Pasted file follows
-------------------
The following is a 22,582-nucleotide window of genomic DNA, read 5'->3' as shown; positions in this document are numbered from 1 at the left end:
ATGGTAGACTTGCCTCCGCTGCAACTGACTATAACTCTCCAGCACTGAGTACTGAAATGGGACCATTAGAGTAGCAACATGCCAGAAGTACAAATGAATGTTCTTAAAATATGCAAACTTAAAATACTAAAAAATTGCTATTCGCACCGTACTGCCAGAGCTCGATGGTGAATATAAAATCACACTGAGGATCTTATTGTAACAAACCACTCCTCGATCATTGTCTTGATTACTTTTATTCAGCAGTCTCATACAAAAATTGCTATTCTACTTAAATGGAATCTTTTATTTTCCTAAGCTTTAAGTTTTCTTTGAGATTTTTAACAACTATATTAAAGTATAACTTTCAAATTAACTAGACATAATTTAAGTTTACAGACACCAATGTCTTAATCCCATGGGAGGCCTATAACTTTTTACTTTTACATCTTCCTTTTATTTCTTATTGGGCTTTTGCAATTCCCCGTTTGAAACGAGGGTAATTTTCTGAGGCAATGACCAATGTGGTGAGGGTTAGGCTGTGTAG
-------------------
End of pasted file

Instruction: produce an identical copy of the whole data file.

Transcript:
The following is a 22,582-nucleotide window of genomic DNA, read 5'->3' as shown; positions in this document are numbered from 1 at the left end:
ATGGTAGACTTGCCTCCGCTGCAACTGACTATAACTCTCCAGCACTGAGTACTGAAATGGGACCATTAGAGTAGCAACATGCCAGAAGTACAAATGAATGTTCTTAAAATATGCAAACTTAAAATACTAAAAAATTGCTATTCGCACCGTACTGCCAGAGCTCGATGGTGAATATAAAATCACACTGAGGATCTTATTGTAACAAACCACTCCTCGATCATTGTCTTGATTACTTTTATTCAGCAGTCTCATACAAAAATTGCTATTCTACTTAAATGGAATCTTTTATTTTCCTAAGCTTTAAGTTTTCTTTGAGATTTTTAACAACTATATTAAAGTATAACTTTCAAATTAACTAGACATAATTTAAGTTTACAGACACCAATGTCTTAATCCCATGGGAGGCCTATAACTTTTTACTTTTACATCTTCCTTTTATTTCTTATTGGGCTTTTGCAATTCCCCGTTTGAAACGAGGGTAATTTTCTGAGGCAATGACCAATGTGGTGAGGGTTAGGCTGTGTAG